The “ASP,” Associated Safety Professional, is not a certification.  The ASP is a temporary designation.  It denotes that an individual has met academic requirement for the “CSP” (Certified Professional Exam) and has passed the Safety Fundamentals Examination.  Based on my professional judgment I can speculate what is being recommended is to consider adding the certification exam for the “CSP.”  In order to qualify for the examination one must meet a minimum of five different criteria.  One criterion is meeting safety work experience requirement of four years.  Out of the thirty-seven students currently enrolled in the M.S. in Risk Control Program, only two or three will meet this criterion, and one of them already has the certification (25 years of safety experience).  Based on the above discussion, this is not considered a feasible recommendation.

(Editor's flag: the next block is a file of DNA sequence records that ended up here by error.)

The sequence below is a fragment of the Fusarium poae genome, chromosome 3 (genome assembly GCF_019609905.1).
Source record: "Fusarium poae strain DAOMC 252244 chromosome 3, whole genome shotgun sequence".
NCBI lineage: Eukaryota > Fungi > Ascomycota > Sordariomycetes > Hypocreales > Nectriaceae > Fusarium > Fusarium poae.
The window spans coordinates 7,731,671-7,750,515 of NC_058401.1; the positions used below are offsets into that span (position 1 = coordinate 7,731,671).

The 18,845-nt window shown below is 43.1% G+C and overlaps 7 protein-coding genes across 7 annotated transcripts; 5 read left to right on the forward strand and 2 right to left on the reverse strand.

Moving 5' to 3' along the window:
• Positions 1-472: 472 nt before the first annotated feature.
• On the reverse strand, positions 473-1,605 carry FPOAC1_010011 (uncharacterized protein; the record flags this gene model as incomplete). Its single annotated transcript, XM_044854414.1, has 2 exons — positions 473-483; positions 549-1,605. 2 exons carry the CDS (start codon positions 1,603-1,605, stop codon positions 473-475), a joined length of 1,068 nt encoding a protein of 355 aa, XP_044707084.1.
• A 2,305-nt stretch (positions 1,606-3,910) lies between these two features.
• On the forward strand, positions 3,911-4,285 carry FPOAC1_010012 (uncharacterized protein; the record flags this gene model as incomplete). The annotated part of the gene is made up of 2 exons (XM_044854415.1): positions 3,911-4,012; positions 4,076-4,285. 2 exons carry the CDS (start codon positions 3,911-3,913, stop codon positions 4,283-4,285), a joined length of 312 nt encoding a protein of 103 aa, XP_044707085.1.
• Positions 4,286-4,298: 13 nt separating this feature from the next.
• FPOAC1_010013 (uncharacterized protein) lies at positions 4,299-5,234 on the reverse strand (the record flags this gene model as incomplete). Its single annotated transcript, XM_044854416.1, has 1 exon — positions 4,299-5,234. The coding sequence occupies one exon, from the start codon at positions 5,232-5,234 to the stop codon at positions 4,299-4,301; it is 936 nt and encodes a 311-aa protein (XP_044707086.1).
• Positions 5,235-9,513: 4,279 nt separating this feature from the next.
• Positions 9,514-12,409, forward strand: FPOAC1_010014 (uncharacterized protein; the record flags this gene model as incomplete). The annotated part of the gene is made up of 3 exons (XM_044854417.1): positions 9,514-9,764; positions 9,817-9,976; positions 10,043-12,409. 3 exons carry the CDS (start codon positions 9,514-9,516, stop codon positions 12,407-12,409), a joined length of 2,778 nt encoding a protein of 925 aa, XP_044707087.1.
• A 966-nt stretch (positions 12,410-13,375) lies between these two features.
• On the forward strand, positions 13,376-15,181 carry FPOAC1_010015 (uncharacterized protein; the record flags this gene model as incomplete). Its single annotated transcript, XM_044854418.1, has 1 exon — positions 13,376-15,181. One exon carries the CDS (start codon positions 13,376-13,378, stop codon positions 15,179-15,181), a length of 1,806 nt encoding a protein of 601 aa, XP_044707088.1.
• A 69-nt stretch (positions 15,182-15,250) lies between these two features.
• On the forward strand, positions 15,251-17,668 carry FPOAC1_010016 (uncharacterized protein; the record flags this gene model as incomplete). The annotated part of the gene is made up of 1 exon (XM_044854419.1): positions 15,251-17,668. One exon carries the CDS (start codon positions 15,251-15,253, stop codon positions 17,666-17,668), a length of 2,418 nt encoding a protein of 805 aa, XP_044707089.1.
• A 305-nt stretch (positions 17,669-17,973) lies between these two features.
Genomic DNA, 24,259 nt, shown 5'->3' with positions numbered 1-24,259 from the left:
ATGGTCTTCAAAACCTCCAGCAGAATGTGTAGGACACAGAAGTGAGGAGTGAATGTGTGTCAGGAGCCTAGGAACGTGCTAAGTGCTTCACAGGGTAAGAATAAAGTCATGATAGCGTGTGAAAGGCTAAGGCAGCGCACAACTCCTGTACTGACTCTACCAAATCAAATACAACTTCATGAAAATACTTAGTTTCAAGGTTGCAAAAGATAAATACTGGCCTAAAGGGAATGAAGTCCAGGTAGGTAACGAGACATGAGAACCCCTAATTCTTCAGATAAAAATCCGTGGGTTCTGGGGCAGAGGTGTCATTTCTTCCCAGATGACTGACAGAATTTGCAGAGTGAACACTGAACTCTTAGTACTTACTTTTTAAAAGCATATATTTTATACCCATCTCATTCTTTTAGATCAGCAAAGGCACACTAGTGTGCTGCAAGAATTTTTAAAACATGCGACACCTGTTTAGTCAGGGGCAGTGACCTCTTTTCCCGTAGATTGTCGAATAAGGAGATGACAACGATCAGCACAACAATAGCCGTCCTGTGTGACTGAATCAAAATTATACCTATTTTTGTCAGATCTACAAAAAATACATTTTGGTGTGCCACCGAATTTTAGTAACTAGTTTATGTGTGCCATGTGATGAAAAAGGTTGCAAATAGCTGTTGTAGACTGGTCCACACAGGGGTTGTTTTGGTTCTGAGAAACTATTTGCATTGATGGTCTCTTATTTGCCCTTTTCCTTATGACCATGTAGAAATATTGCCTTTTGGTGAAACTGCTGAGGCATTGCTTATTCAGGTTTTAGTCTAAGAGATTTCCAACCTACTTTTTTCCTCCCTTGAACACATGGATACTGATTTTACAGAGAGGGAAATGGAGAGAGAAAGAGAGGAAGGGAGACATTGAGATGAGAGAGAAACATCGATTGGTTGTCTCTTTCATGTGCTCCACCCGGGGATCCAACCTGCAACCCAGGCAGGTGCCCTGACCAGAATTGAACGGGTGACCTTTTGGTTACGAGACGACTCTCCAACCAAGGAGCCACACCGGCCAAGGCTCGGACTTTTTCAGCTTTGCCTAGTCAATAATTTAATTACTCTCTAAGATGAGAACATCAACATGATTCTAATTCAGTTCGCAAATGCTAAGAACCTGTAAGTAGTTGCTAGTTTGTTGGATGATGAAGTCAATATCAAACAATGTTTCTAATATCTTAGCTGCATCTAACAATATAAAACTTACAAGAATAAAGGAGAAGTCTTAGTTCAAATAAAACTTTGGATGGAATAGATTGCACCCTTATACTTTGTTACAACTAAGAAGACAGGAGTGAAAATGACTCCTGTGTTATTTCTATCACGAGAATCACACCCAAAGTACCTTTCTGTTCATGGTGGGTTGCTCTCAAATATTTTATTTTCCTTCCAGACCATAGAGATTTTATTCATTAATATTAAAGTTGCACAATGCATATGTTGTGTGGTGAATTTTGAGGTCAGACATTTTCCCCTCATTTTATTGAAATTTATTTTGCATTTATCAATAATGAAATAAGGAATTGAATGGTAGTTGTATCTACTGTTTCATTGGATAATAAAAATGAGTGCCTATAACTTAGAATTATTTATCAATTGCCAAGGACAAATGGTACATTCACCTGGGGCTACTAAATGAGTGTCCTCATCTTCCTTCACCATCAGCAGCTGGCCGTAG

If the recommendation would be to have graduates sit for the ASP, this is also not practical.  They would still have to accumulate the needed work experience to take the Comprehensive Practice Examination to be awarded the CSP.

If anyone has a desire to be certified as a safety professional, the recommended process would be to first qualify to sit for the exam.  That would involve meeting all of the criteria, taking the Safety Fundamental Examination for the ASP, and as soon as possible (not four or more years later) taking the Comprehensive Practice Examination for the CSP.